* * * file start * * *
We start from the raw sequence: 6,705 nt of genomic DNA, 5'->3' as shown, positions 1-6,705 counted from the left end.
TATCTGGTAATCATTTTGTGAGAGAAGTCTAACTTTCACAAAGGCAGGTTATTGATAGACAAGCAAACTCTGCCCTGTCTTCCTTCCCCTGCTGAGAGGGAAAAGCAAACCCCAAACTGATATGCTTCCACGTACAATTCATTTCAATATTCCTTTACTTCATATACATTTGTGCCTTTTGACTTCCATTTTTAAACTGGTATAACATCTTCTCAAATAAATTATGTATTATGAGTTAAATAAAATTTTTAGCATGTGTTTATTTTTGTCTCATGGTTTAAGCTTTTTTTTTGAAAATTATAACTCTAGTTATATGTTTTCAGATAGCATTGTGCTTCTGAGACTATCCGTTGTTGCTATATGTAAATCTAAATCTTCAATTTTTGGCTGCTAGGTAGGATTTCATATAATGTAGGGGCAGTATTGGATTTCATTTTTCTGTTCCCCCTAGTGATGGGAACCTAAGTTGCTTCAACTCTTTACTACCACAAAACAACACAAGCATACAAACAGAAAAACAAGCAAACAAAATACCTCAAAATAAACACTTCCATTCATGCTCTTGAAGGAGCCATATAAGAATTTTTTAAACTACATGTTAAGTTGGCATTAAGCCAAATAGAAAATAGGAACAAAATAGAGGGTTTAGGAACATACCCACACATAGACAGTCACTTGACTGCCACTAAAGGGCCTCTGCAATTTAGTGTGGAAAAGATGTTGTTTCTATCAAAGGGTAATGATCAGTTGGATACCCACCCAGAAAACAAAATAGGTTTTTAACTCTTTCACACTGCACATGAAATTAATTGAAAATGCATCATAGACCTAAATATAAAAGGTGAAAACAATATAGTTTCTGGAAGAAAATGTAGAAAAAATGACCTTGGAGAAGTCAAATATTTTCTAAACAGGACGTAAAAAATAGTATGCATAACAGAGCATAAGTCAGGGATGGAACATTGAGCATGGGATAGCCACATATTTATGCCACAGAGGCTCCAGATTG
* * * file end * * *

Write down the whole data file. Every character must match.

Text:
We start from the raw sequence: 6,705 nt of genomic DNA, 5'->3' as shown, positions 1-6,705 counted from the left end.
TATCTGGTAATCATTTTGTGAGAGAAGTCTAACTTTCACAAAGGCAGGTTATTGATAGACAAGCAAACTCTGCCCTGTCTTCCTTCCCCTGCTGAGAGGGAAAAGCAAACCCCAAACTGATATGCTTCCACGTACAATTCATTTCAATATTCCTTTACTTCATATACATTTGTGCCTTTTGACTTCCATTTTTAAACTGGTATAACATCTTCTCAAATAAATTATGTATTATGAGTTAAATAAAATTTTTAGCATGTGTTTATTTTTGTCTCATGGTTTAAGCTTTTTTTTTGAAAATTATAACTCTAGTTATATGTTTTCAGATAGCATTGTGCTTCTGAGACTATCCGTTGTTGCTATATGTAAATCTAAATCTTCAATTTTTGGCTGCTAGGTAGGATTTCATATAATGTAGGGGCAGTATTGGATTTCATTTTTCTGTTCCCCCTAGTGATGGGAACCTAAGTTGCTTCAACTCTTTACTACCACAAAACAACACAAGCATACAAACAGAAAAACAAGCAAACAAAATACCTCAAAATAAACACTTCCATTCATGCTCTTGAAGGAGCCATATAAGAATTTTTTAAACTACATGTTAAGTTGGCATTAAGCCAAATAGAAAATAGGAACAAAATAGAGGGTTTAGGAACATACCCACACATAGACAGTCACTTGACTGCCACTAAAGGGCCTCTGCAATTTAGTGTGGAAAAGATGTTGTTTCTATCAAAGGGTAATGATCAGTTGGATACCCACCCAGAAAACAAAATAGGTTTTTAACTCTTTCACACTGCACATGAAATTAATTGAAAATGCATCATAGACCTAAATATAAAAGGTGAAAACAATATAGTTTCTGGAAGAAAATGTAGAAAAAATGACCTTGGAGAAGTCAAATATTTTCTAAACAGGACGTAAAAAATAGTATGCATAACAGAGCATAAGTCAGGGATGGAACATTGAGCATGGGATAGCCACATATTTATGCCACAGAGGCTCCAGATTG